“Medic 9, respond for the shortness of breath. . .”
We arrive to find a befuddled fire crew staring at our patient, who sits on the edge of her bed waving a CPAP mask. “It's not working,” she says. “I can't go to sleep; I'll DIE!” As paramedic and resident sleep apneic, I am the appointed expert.
I really don't know much about anyone's machine other than my own, so I deploy my best cable company troubleshooting skills: unplug, wait 30 seconds, plug in. The machine beeps once, blinks twice, and begins doing its thing.
“Medic 9, respond for the unresponsive male with CPR in progress. . .”
We arrive in a perfect storm of fire engines, ambulances, and police all converging on one dilapidated apartment building. No one is doing CPR, but it isn't necessary. This looks familiar: environment, pupils, track marks. The treatment becomes routine: BVM, Narcan. Shortly he's awake and claiming, “I was just really tired.”
Two police cruisers idle in the cul-de-sac, lights off, projecting calm authority. Nothing to see here. Move along. An apologetic looking sergeant steps from his air conditioned refuge as we arrive. “She's off her medications again,” he tells us. “I've spoken to her doctor, and the paperwork is on its way.”
But of course it isn't here yet. We take a moment to discuss the situation and opt to wait. The officers say she won't go voluntarily, and there is no point in escalating the situation until we have all our tools in place.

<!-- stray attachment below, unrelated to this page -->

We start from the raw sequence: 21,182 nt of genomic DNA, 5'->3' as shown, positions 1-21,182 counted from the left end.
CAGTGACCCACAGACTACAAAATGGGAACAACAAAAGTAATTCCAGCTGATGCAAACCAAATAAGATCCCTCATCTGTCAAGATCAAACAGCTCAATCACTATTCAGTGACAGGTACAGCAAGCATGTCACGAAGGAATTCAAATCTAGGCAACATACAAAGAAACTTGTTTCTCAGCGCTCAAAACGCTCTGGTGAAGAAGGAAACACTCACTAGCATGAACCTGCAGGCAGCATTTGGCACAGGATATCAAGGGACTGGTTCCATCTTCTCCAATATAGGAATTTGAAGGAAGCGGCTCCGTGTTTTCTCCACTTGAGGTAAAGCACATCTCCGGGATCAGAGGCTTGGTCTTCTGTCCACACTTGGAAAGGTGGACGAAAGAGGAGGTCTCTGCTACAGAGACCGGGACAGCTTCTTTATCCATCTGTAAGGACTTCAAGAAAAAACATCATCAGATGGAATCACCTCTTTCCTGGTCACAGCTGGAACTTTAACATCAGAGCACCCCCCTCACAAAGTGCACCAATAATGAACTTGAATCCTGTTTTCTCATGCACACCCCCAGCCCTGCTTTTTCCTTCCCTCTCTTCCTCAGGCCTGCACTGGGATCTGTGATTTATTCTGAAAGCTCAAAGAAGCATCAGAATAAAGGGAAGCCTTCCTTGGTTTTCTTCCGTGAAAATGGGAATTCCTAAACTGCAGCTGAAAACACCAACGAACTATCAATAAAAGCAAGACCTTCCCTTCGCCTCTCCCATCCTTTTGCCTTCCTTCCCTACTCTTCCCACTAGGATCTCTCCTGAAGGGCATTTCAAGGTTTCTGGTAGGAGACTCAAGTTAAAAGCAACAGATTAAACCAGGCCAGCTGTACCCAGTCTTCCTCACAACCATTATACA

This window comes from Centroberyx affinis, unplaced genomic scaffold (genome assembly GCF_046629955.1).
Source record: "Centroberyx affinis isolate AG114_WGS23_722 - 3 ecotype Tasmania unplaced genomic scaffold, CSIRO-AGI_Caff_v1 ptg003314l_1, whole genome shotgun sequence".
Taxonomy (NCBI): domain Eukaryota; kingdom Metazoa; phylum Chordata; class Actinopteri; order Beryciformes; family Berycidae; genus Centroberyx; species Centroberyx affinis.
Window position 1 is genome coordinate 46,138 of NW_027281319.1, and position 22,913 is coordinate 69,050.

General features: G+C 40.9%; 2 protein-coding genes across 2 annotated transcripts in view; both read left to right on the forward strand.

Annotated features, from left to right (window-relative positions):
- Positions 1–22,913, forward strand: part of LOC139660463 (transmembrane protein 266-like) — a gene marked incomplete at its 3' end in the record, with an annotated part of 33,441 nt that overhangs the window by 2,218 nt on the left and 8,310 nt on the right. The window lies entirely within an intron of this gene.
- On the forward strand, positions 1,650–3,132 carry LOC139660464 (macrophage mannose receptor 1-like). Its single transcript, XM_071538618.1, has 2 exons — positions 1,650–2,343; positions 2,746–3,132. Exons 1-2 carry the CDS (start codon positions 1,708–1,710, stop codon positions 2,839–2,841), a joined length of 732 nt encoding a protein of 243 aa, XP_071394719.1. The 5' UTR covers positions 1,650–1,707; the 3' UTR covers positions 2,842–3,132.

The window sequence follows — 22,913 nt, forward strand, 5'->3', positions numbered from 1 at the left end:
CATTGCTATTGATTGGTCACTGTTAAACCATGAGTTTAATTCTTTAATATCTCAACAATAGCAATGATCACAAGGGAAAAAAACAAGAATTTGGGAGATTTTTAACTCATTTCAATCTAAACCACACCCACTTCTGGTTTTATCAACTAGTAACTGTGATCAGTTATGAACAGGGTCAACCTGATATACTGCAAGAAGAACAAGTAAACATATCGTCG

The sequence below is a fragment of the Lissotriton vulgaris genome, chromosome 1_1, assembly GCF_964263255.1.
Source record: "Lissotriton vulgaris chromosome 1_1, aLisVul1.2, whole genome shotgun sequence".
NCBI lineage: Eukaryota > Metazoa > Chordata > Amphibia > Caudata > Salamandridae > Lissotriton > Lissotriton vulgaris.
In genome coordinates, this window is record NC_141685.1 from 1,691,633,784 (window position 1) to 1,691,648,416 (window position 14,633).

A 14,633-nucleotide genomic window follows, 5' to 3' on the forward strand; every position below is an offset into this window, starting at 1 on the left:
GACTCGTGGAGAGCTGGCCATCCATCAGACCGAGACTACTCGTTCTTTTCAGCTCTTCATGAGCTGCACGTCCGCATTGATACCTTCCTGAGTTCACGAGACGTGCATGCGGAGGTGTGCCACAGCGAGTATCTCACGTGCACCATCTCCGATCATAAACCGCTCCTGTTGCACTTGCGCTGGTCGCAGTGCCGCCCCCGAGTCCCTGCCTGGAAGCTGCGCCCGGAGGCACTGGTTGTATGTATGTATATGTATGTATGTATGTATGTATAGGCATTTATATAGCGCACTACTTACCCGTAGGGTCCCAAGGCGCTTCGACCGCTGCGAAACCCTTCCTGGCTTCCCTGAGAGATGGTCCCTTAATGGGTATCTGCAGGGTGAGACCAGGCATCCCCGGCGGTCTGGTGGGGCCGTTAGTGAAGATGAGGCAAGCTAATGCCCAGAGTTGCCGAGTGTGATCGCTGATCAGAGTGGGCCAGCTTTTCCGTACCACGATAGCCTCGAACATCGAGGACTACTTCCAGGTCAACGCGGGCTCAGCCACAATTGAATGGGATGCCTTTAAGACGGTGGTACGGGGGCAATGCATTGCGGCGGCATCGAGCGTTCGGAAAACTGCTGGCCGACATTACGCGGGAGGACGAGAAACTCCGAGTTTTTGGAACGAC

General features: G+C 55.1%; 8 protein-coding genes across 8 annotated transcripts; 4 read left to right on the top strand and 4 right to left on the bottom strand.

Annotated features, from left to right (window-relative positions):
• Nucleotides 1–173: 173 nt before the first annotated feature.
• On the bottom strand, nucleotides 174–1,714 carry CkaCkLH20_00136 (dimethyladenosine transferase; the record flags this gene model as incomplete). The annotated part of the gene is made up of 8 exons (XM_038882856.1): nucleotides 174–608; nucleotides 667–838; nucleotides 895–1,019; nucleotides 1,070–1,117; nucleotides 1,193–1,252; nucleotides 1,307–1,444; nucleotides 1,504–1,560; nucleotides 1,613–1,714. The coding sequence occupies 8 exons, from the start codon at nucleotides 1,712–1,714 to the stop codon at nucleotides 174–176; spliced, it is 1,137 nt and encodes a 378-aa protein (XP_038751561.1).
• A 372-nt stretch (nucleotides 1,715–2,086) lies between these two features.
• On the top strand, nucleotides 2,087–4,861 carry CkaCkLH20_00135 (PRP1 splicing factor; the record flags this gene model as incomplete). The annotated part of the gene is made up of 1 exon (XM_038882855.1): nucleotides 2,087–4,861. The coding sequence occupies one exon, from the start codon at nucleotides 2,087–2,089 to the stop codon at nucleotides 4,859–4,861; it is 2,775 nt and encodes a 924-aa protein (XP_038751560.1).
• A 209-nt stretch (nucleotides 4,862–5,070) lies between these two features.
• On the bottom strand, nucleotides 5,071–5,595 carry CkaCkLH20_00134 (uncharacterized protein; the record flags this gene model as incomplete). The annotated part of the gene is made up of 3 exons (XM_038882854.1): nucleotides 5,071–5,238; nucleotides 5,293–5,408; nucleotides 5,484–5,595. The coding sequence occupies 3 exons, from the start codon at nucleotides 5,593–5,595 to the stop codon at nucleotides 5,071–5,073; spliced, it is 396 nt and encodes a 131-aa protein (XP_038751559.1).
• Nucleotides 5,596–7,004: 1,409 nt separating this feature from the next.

She has different plans, however. Suddenly she materializes on the front lawn and walks to the side door of our truck, bemused police officer in tow. My first impression is of someone my age trying to look like an 80's pop star. Somehow I don't find that strange on this day, in this city. Her left hand clutches a half-empty iced coffee with which she gestures for effect. “Let's go.” She points at the ambulance with her straw.
Inside, I try to be nice. “So what's going on this afternoon, Ms. Lauper? Why am I here?” The response is vulgar and not informative. I try again, but now she feels my family and lineage are somehow relevant to her situation.
I sit on the bench and initiate the Stare of Life. I have nothing to treat and she won't talk to me, so I sit quietly and watch. She alternates her time between looking out the back window at traffic and shooting confused glances at me. I'm not going to play the game.
I have seven minutes of intermission before Act Two will begin at the Emergency Department.
A mild summer afternoon has turned to a muggy evening. The June storms have arrived, bringing a paradoxical increase in the temperature. We stand in the open garage bay facing south as lightning illuminates the clouds above, each flash forming shadow images on the horizon.
The minor league ball game across the street has called a rain delay. Neil Diamond blares “Raindrops Keep Falling on my Head” as the crowd thins out. The bravest souls move up in the stands seeking shelter under the overhanging roof.
One by one, heavy jetliners appear over my left shoulder seemingly just beyond arm’s reach. They drone onward below the storm clouds on final approach to Big City International Airport. Occasionally the storm will silhouette one against the sky, burning its image into my memory.
Gunshots ring out across the city, faint but too irregular to be fireworks. We turn up the police radio and wait, as the ball field begins to play “Here Comes the Sun.”